When authors and their characters collide
I’m a bit of a sceptic whenever I hear about writers who claim that they’re out of control of their characters. Every writer I’ve known has struggled hard to get their writing going at all. Their characters won’t lift a finger or open their mouth with less than that you force them, so I usually write it off as “humble bragging”.
However if the writer we’re speaking about is a character in a movie, it’s an entirely different thing. I love to see creatures of our imagination materialize in our world and then go straight to an interesting confrontation with the person who created them. Those stories tend to be smart, fun and mind-bending.
The last movie author-meets-character movie I watched was Stranger than Fiction from 2006. That movie is told from the point of view of the book character, Harold, who after finding out that his author is plotting to kill him, puts up a fight to be kept alive.
In the more recent romantic comedy Ruby Sparks the perspective is altered. The centre of the movie is the one-hit wonder author Calvin Weir Fields who, in an attempt to get out of his writer’s blockage, starts writing about his imaginary dream girl. To his astonishment, this dream girl comes alive and he falls head over heels in love with her.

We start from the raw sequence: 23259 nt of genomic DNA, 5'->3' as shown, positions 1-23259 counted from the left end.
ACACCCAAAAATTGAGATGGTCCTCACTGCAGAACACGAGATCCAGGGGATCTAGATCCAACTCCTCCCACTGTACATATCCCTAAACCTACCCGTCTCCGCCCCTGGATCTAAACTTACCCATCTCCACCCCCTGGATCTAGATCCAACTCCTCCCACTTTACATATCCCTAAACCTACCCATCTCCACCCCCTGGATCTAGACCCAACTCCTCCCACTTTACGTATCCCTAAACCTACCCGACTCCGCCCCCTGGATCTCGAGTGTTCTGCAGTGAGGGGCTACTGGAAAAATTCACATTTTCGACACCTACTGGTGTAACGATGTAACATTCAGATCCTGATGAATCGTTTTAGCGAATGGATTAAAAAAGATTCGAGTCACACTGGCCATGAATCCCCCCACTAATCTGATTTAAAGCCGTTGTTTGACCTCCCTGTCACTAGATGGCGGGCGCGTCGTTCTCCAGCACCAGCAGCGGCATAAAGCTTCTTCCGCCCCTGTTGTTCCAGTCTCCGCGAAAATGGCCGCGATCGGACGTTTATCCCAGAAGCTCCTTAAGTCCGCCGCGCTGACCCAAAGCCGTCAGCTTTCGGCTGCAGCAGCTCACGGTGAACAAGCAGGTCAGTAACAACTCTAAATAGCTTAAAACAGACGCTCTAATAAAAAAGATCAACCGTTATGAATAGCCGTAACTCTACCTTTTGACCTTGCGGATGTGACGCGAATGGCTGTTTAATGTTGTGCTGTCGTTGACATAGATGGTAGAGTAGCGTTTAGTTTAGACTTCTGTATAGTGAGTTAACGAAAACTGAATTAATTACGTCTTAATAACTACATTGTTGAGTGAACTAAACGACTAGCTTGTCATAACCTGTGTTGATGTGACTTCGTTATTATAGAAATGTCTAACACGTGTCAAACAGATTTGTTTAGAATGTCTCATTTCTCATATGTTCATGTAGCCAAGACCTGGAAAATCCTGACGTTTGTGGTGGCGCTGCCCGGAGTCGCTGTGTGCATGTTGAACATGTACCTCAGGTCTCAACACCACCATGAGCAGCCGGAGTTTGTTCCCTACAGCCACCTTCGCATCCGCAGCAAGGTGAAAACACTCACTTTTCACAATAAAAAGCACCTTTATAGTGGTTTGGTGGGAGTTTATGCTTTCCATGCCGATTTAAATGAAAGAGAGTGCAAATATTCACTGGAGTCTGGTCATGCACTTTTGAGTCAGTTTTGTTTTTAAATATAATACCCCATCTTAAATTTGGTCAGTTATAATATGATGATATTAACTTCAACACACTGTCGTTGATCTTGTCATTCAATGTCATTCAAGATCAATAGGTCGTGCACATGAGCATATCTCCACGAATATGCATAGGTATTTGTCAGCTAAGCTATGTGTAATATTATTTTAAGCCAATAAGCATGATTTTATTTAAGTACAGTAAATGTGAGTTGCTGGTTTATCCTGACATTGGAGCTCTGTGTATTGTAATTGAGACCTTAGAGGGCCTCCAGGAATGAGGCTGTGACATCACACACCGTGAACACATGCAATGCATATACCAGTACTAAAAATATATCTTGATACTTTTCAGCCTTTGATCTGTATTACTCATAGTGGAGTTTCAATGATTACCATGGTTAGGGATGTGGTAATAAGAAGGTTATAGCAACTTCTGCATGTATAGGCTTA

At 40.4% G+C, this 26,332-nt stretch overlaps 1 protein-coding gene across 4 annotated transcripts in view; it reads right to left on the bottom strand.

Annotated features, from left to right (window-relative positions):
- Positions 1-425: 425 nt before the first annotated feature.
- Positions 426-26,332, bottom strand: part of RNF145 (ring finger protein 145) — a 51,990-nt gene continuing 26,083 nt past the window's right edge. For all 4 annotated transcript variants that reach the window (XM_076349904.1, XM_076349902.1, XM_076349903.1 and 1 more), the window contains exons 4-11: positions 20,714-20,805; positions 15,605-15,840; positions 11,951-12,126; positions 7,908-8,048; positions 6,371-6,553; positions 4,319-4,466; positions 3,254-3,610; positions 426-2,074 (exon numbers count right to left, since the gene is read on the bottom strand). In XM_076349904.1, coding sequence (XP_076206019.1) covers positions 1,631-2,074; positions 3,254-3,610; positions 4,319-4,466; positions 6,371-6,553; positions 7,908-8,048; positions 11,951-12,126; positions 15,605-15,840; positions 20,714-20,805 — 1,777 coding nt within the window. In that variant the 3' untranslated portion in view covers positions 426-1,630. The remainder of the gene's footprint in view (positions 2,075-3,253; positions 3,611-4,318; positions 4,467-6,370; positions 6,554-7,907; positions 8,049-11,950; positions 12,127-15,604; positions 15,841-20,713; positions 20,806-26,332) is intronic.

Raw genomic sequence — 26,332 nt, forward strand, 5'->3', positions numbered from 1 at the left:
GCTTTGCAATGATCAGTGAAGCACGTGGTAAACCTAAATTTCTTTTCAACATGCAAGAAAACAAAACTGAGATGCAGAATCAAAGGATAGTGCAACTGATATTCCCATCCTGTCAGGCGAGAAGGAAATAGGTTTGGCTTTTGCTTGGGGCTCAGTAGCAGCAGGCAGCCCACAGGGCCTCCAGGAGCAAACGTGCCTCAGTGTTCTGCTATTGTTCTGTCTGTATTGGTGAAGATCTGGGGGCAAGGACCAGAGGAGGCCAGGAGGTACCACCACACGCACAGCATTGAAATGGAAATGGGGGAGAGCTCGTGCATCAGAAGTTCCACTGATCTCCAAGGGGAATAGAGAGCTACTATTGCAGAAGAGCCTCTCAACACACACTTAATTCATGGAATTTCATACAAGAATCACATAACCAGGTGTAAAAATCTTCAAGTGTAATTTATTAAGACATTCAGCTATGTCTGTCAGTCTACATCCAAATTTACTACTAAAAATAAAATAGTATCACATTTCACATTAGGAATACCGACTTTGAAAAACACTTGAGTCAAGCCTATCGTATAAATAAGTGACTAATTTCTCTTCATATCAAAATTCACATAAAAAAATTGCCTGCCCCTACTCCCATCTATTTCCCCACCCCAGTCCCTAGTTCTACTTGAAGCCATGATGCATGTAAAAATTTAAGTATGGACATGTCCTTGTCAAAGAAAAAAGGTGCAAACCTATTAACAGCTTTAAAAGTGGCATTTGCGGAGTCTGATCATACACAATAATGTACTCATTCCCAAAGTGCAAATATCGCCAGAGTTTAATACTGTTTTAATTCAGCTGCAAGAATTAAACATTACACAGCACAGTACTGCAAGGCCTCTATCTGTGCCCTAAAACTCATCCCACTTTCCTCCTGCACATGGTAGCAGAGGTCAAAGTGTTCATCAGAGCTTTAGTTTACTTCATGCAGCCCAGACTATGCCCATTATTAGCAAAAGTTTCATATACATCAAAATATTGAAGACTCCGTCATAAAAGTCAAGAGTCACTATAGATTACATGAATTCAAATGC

It doesn’t take long for him to realize that he holds a certain power over her being the author. This temptation turns out to be irresistible and before he knows it he’s rewriting Ruby to become even better. And then he rewrites again. And again. Getting it right isn’t as easy as you may think, especially not if you’re a character in a “be careful of what you wish for” story like this.
A fun movie
Ruby Sparks is by no means a profound movie, but I thought it was pretty damned fun, and considering how picky I am with “fun”, that is high praise. But there’s more to it than just the light hearted comedy; it puts its finger on easy it is to get into a mode where we try to reconfigure our loved ones and how unwise such attempts can be.
For reasons I don’t understand Ruby Spark didn’t get any theatrical release in Sweden apart from the festival scene. Now it’s out on DVD and I’d definitely recommend it, especially if you’re anything like me in terms of love for author-meets-character movies.
Oh and by the way Zoe Kazan is awesome. She didn’t just write this movie; she also acted it and she produced it. For how much I love Lena Dunham, it’s great to see that there are more capable young female film workers who are about to establish themselves in the film industry.
Ruby Sparks (Jonathan Dayton and Valerie Faris, US 2012) My rating: 4/5